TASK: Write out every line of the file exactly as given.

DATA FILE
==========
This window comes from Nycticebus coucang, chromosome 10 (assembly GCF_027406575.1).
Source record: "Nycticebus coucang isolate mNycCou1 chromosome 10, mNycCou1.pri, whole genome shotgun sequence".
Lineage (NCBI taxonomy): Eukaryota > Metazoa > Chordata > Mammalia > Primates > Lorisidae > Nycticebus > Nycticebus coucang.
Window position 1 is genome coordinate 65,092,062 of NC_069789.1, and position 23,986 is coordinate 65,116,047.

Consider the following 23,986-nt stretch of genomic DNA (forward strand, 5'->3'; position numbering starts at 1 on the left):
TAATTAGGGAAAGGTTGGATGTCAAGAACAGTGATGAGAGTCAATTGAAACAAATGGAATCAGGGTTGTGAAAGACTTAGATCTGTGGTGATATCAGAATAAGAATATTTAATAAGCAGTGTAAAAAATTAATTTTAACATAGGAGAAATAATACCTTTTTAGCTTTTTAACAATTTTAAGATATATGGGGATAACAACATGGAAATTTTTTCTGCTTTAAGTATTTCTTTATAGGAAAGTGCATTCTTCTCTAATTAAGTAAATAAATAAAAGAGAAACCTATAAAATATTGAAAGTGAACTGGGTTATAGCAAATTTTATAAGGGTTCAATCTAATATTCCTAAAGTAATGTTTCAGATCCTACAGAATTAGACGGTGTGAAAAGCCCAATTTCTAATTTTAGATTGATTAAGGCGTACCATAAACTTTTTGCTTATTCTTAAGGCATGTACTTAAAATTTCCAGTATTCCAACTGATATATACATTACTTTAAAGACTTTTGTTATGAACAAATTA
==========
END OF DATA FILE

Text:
This window comes from Nycticebus coucang, chromosome 10 (assembly GCF_027406575.1).
Source record: "Nycticebus coucang isolate mNycCou1 chromosome 10, mNycCou1.pri, whole genome shotgun sequence".
Lineage (NCBI taxonomy): Eukaryota > Metazoa > Chordata > Mammalia > Primates > Lorisidae > Nycticebus > Nycticebus coucang.
Window position 1 is genome coordinate 65,092,062 of NC_069789.1, and position 23,986 is coordinate 65,116,047.

Consider the following 23,986-nt stretch of genomic DNA (forward strand, 5'->3'; position numbering starts at 1 on the left):
TAATTAGGGAAAGGTTGGATGTCAAGAACAGTGATGAGAGTCAATTGAAACAAATGGAATCAGGGTTGTGAAAGACTTAGATCTGTGGTGATATCAGAATAAGAATATTTAATAAGCAGTGTAAAAAATTAATTTTAACATAGGAGAAATAATACCTTTTTAGCTTTTTAACAATTTTAAGATATATGGGGATAACAACATGGAAATTTTTTCTGCTTTAAGTATTTCTTTATAGGAAAGTGCATTCTTCTCTAATTAAGTAAATAAATAAAAGAGAAACCTATAAAATATTGAAAGTGAACTGGGTTATAGCAAATTTTATAAGGGTTCAATCTAATATTCCTAAAGTAATGTTTCAGATCCTACAGAATTAGACGGTGTGAAAAGCCCAATTTCTAATTTTAGATTGATTAAGGCGTACCATAAACTTTTTGCTTATTCTTAAGGCATGTACTTAAAATTTCCAGTATTCCAACTGATATATACATTACTTTAAAGACTTTTGTTATGAACAAATTA